Sulley Muntari will happily shake hands with the man who shattered his World Cup dreams when they come face to face on Wearside this Sunday.
The Sunderland midfielder and his Ghana team-mates looked to be heading into the semi-finals in South Africa last summer when, with the score at 1-1 in the final seconds of extra time, the Uruguay striker Luis Suarez handled on the line to deny Dominic Adiyiah a dramatic winner.
Suarez was dismissed and the Ghanaians were awarded a penalty but, as a whole continent held its breath, Asamoah Gyan fired against the crossbar from the spot, and his side eventually bowed out of the competition after a heart-breaking shoot-out.
Both Muntari and Gyan could meet their World Cup nemesis at the weekend when the South American, a £22.8m January signing from Ajax, arrives at the Stadium of Light with his new club Liverpool for a Premier League match.
However, while Suarez's intervention that night at Johannesburg's Soccer City may have presented Muntari with one of his most painful moments in football, the 26-year-old midfielder, who had earlier scored his side's goal, is not bitter.
Asked yesterday whether he would shake the striker's hand, Muntari said: "Yes, of course. Why not? He is a fantastic player.
"If it was me on the post, that's what I am going to do. I am not going to get it with one hand, I am going to get it with two hands and then I am going to go out and make way for Ghana. Definitely, I am going to shake his hand. It's part of football.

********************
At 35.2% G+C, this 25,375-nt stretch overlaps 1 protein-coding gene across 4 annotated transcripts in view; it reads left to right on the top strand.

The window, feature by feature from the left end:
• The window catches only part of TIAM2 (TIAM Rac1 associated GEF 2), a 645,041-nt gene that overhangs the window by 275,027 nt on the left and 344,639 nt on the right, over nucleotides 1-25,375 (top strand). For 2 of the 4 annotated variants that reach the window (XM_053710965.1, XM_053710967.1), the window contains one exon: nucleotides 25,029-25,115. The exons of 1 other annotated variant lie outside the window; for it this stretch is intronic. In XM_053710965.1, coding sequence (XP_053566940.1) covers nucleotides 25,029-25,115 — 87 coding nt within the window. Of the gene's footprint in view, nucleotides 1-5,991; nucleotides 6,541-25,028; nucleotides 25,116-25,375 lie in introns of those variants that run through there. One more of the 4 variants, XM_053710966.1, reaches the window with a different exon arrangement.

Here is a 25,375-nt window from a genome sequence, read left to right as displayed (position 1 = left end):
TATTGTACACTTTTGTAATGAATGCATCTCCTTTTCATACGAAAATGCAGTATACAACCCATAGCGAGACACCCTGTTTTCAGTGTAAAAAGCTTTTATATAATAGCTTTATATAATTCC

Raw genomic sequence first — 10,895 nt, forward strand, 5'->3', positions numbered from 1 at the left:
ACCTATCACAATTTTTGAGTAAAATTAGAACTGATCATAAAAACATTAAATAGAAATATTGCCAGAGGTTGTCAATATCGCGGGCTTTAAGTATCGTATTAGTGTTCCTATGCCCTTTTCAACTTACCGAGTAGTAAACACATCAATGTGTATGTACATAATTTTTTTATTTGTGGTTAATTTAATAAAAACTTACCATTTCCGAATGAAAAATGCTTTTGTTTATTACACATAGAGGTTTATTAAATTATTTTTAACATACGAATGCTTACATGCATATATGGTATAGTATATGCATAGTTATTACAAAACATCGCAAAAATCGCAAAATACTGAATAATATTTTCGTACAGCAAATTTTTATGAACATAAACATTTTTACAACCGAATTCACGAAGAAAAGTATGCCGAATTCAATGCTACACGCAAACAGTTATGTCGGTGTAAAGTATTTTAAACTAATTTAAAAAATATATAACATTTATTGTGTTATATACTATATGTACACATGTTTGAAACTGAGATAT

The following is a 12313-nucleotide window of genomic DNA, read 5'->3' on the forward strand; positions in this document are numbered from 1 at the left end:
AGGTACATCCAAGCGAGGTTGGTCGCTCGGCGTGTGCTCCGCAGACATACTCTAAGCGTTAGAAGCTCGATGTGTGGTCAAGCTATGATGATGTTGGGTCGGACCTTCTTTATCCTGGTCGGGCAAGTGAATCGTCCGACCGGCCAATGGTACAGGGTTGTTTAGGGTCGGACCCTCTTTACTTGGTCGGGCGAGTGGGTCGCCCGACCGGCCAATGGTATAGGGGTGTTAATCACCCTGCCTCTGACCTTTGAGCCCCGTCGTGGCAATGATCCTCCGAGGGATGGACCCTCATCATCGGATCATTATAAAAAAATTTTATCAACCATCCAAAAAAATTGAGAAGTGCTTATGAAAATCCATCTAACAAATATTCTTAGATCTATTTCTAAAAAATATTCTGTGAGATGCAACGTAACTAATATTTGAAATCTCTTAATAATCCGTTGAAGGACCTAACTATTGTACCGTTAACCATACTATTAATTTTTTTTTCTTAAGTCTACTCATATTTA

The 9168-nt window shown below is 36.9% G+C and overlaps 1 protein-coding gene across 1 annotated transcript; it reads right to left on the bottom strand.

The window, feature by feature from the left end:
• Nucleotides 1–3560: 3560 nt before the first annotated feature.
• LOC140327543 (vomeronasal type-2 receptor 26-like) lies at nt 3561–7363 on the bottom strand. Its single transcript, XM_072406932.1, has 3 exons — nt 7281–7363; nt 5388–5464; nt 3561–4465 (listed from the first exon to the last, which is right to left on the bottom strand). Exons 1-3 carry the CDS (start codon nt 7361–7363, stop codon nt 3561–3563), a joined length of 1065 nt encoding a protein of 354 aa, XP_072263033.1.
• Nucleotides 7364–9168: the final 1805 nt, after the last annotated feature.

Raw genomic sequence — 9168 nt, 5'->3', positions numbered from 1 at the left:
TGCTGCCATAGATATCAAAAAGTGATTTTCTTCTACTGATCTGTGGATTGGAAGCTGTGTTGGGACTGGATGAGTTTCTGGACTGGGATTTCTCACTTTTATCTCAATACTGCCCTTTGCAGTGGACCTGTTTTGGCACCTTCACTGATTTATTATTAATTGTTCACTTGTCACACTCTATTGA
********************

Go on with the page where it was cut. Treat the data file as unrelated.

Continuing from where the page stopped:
"Personally, I have no bad intention towards him, I haven't any grudge against him. What about if I was the one who got the ball and he didn't win? Am I going to be his enemy?
"It's part of football. But I am not going to be playing against only Suarez, it is going to be Sunderland against Liverpool and we want to win the game, so we have got to make it bad for them here."
Gyan's memories of the game remain understandably raw, but he too insists he has no problem with Suarez. The 25-year-old, who scored in the shoot-out moments after missing his first effort from 12 yards, said: "Every time I see him I just remember what happened at the World Cup. But life goes on.
"I am a good sportsman. People ask me if I am going to shake his hand when he comes to the Stadium of Light, and I say, 'Why not?'
"It's football. I wish him well and he is doing well. He is a young lad who is coming up. He did what he should have done at the World Cup. He took his country to the semi-finals. Life goes on."
The defender John Mensah also played against Uruguay and all three men could line up for Sunderland against Kenny Dalglish's side on Sunday.
Muntari joined his compatriots on Wearside in a loan move from Internazionale in January and, although a deal is in place to make the switch permanent if it suits all parties at the end of the season, he is not even thinking about his future yet.
He said: "Right now, I want to concentrate on Sunderland and these nine weeks that are left. We are doing well at the moment, but not really what we wanted. We want to be in the top six and it's not finished yet, we want to be there.
"After that, I will start thinking about my future, but right now, it is not about me, it's about the team. That's the most important thing."